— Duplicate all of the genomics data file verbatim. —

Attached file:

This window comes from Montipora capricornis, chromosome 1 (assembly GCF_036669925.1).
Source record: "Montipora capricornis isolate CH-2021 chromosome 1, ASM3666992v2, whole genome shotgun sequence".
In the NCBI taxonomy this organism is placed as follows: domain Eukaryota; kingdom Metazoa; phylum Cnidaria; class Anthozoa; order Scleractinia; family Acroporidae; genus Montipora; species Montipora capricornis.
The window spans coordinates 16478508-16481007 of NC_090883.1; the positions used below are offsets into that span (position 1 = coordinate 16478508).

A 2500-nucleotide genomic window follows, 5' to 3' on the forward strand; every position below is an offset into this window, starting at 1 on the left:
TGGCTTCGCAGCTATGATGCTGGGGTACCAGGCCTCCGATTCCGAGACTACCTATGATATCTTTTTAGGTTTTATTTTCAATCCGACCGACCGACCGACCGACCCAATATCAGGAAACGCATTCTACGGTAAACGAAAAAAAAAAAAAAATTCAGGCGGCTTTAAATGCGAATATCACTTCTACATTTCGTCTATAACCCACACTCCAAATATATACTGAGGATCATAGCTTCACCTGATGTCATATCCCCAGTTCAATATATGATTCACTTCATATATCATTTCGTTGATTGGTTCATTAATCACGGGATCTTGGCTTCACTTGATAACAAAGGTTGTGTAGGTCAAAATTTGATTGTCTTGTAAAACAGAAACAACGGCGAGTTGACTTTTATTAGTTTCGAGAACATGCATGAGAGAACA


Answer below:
This window comes from Montipora capricornis, chromosome 1 (assembly GCF_036669925.1).
Source record: "Montipora capricornis isolate CH-2021 chromosome 1, ASM3666992v2, whole genome shotgun sequence".
In the NCBI taxonomy this organism is placed as follows: domain Eukaryota; kingdom Metazoa; phylum Cnidaria; class Anthozoa; order Scleractinia; family Acroporidae; genus Montipora; species Montipora capricornis.
The window spans coordinates 16478508-16481007 of NC_090883.1; the positions used below are offsets into that span (position 1 = coordinate 16478508).

A 2500-nucleotide genomic window follows, 5' to 3' on the forward strand; every position below is an offset into this window, starting at 1 on the left:
TGGCTTCGCAGCTATGATGCTGGGGTACCAGGCCTCCGATTCCGAGACTACCTATGATATCTTTTTAGGTTTTATTTTCAATCCGACCGACCGACCGACCGACCCAATATCAGGAAACGCATTCTACGGTAAACGAAAAAAAAAAAAAAATTCAGGCGGCTTTAAATGCGAATATCACTTCTACATTTCGTCTATAACCCACACTCCAAATATATACTGAGGATCATAGCTTCACCTGATGTCATATCCCCAGTTCAATATATGATTCACTTCATATATCATTTCGTTGATTGGTTCATTAATCACGGGATCTTGGCTTCACTTGATAACAAAGGTTGTGTAGGTCAAAATTTGATTGTCTTGTAAAACAGAAACAACGGCGAGTTGACTTTTATTAGTTTCGAGAACATGCATGAGAGAACA